Concurrents: Where Do I Hang My Cape? Superpowers of Parents in the Workplace

Maria VanDeman

I rolled over in bed as the clock blinked 3:30am. I was sandwiched between the inferno of a four-year-old with a burning fever and a seven-year-old who sleepily stumbled in and curled up next to me.  I savored the early morning sweetness while feeling the weight of the pile of emails and important meeting in a few short hours ahead.  Should I cancel the meeting or delegate it to a colleague? Call in an emergency babysitting favor?  Either path would require an extra shot of espresso, a few mini-miracles, and the creative maneuvering of a superhero.  Ah, the joys of work/life balance!  Beyond the chaos and sleepless nights, I’ve realized that parenthood equips me with invaluable skills and self-awareness.  There are many who care for people and their communities with similar dedication and servant leadership, so these abilities are not limited to parents, nor does parenthood automatically grant them. As summer ends and children return to school, join me in exploring these super (paging Clark Kent) skills parents and other caring stewards can bring with them to the workplace. 

Problem Solving:  Many individuals, regardless of parental status, experience a daily maze of challenges that requires flexibility and creative thinking.  As Brenee Brown puts it, we have to get “in the arena” by embracing vulnerability and courage to adapt and persevere.  Whether the challenge of the day is a 3:30am fever, an unreasonable client, a broken arm, or a corrupt presentation file right before a big meeting, the ability to problem-solve and overcome obstacles is enhanced in both personal and professional spheres. 

While walking the tightrope between work and parenthood, I often ponder what my most important role is in any given moment – whether to pause and nurture my children into future leaders or to work hard and be a leader in that moment (one relationship and chair at a time).  While the answer can shift from moment to moment, both causes are important to engage and prioritize.  This is a testament to the challenges parents navigate and the ability to comprehend and resolve complex problems. 

Time Management: The value and purpose we find outside of the workplace enhances our efficiency and effectiveness within it.  In my experience, few are as efficient as someone managing multiple commitments, like a parent in a 4 o’clock meeting, racing against time to reach their child’s 5 o’clock soccer game.  When we care about our personal and professional purpose, there is urgency to optimize our skills with heightened focus, efficiency, and productivity.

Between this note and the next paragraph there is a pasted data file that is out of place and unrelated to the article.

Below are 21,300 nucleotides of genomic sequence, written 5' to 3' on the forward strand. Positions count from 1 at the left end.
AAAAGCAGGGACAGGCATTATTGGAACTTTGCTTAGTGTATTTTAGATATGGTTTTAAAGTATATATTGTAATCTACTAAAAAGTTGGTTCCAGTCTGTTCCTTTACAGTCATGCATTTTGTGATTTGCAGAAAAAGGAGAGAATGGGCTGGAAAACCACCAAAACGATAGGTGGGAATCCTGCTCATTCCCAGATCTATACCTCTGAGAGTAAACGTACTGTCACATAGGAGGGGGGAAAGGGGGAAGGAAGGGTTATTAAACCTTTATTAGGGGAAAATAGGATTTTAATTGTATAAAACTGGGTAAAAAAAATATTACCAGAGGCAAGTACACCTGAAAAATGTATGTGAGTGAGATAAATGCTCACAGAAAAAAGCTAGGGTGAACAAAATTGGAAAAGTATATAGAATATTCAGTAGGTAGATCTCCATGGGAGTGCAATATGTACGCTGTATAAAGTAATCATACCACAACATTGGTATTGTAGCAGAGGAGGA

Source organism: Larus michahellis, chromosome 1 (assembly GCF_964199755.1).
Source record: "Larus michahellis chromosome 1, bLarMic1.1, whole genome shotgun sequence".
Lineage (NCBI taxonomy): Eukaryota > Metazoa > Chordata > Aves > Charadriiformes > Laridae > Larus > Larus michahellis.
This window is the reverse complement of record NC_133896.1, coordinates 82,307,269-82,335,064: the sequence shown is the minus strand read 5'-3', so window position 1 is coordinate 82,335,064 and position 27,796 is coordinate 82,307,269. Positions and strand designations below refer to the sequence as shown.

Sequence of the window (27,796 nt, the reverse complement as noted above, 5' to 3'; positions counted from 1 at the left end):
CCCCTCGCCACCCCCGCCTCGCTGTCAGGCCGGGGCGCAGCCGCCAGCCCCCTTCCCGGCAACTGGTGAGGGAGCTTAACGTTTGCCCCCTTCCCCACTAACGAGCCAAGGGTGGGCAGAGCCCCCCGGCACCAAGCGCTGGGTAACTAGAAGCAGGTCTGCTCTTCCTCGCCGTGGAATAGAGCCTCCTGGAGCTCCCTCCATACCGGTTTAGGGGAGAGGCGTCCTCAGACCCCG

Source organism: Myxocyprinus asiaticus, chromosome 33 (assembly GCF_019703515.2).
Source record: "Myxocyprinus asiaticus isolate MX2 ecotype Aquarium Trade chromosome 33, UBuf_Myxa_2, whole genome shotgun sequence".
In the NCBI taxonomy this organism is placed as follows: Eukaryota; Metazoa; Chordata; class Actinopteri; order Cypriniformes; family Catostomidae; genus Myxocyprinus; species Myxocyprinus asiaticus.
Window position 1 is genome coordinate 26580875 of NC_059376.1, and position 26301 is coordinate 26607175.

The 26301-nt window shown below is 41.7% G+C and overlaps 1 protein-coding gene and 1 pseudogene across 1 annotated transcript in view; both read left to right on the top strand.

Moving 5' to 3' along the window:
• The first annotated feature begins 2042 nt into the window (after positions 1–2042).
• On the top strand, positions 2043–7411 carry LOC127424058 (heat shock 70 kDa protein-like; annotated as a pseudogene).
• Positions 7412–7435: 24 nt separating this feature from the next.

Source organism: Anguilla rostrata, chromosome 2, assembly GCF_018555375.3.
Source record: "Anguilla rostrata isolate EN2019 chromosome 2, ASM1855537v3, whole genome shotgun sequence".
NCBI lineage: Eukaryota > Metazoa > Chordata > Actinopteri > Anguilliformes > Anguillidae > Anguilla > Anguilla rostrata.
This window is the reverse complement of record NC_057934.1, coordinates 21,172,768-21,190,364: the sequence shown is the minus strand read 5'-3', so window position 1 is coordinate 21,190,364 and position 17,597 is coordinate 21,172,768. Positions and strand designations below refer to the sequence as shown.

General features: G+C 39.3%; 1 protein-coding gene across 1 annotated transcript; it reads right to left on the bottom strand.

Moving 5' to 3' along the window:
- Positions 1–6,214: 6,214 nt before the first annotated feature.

I recently had a conversation with a working dad and vice president who shared that his work hours often mirrored his kid’s 9am-3pm school schedule, with a break for sports and family time followed by a few more working hours in the evening. This conversation reminded me how work time flexibility is important across all levels of organizations.  An 8-hour work day may look different for each of us, and effective time management is crucial, even if it occurs at 10pm when the kids and clients are asleep.     Emotional Intelligence:  As a parent, my role is to nurture, guide, and raise functional, healthy, and independent children.  Raising resilient and emotionally intelligent children is an exercise in leadership, with high stakes, long-term goals, and sacrifices for the benefit of the family.  Replace “parent” with “leader,” and “children” with “team” or “organization,” and the parallels become clear.  We need self-control and self-awareness to be our best (or best that day) in order to care for ourselves and others.  

In the book “Emotional Intelligence 2.0”, studies found that 90% of top performers at work have high emotional intelligence (EQ), meaning they have self and social awareness and management, self-motivation, and empathy. We encounter daily opportunities to exercise EQ both at home and in the workplace such as picking battles, reading the room, active listening, and managing the expectations around us.  Strong emotional intelligence is vital for teamwork, resilient leadership, effective communication and achieving shared goals. 

Valuing Parents at Work: In a prior column, I highlighted ways our workplaces can better support people, which extends to supporting families. Do we perceive parents and pregnancies as a burden to our team or organization?  Are we passing up valuable talent for promotions, opportunities or invitations due to having young kids at home or coaching soccer after work?  If an employee holds the expertise and competence, why not ask and let them decide?  My belief is that the soft skills that parents can integrate from home into the workplace gives them a unique superpower that should be celebrated, not diminished.    

While not everyone has kids crawling into their beds in the middle of the night, we all face situations that test our adaptability and resilience while strengthening unique qualities that enrich our lives.  Let’s reimagine a workplace where the skills we bring (which are not always found on a resume, by the way) are celebrated and uplifted.  And, let’s be sure we give these superheroes a place to hang their capes!  

Maria VanDeman, NCIDQ, IIDA, is an accomplished workplace advisor at OFS, interior designer, published children’s book author and advocate for diversity, equity and inclusion (DEI) in the workplace.  With a passion for helping people and designing for human needs, Maria strives to make a positive impact on the world through her work and mentorship.  Connect with Maria on LinkedIn: